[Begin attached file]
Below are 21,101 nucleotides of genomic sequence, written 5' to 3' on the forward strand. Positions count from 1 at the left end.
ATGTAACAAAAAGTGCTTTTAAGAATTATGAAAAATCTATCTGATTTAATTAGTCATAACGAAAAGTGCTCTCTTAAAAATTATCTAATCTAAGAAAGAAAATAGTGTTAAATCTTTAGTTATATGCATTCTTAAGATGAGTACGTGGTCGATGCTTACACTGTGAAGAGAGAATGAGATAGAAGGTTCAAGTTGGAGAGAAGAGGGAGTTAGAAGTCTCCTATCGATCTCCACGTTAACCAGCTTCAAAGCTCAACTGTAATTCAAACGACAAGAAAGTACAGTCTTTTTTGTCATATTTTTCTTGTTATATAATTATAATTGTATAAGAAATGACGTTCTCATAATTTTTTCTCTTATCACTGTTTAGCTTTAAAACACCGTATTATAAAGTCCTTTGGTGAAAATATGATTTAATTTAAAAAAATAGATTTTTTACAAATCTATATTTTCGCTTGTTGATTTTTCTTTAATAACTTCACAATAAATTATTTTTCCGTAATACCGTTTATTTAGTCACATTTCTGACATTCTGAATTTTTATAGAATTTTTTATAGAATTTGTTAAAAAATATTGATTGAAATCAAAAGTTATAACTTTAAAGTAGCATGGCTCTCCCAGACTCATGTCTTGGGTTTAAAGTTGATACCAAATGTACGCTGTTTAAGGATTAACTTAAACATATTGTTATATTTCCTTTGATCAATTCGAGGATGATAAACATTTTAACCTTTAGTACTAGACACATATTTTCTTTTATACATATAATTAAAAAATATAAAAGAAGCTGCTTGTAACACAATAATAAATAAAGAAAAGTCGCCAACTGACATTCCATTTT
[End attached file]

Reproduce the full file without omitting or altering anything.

Below are 21,101 nucleotides of genomic sequence, written 5' to 3' on the forward strand. Positions count from 1 at the left end.
ATGTAACAAAAAGTGCTTTTAAGAATTATGAAAAATCTATCTGATTTAATTAGTCATAACGAAAAGTGCTCTCTTAAAAATTATCTAATCTAAGAAAGAAAATAGTGTTAAATCTTTAGTTATATGCATTCTTAAGATGAGTACGTGGTCGATGCTTACACTGTGAAGAGAGAATGAGATAGAAGGTTCAAGTTGGAGAGAAGAGGGAGTTAGAAGTCTCCTATCGATCTCCACGTTAACCAGCTTCAAAGCTCAACTGTAATTCAAACGACAAGAAAGTACAGTCTTTTTTGTCATATTTTTCTTGTTATATAATTATAATTGTATAAGAAATGACGTTCTCATAATTTTTTCTCTTATCACTGTTTAGCTTTAAAACACCGTATTATAAAGTCCTTTGGTGAAAATATGATTTAATTTAAAAAAATAGATTTTTTACAAATCTATATTTTCGCTTGTTGATTTTTCTTTAATAACTTCACAATAAATTATTTTTCCGTAATACCGTTTATTTAGTCACATTTCTGACATTCTGAATTTTTATAGAATTTTTTATAGAATTTGTTAAAAAATATTGATTGAAATCAAAAGTTATAACTTTAAAGTAGCATGGCTCTCCCAGACTCATGTCTTGGGTTTAAAGTTGATACCAAATGTACGCTGTTTAAGGATTAACTTAAACATATTGTTATATTTCCTTTGATCAATTCGAGGATGATAAACATTTTAACCTTTAGTACTAGACACATATTTTCTTTTATACATATAATTAAAAAATATAAAAGAAGCTGCTTGTAACACAATAATAAATAAAGAAAAGTCGCCAACTGACATTCCATTTT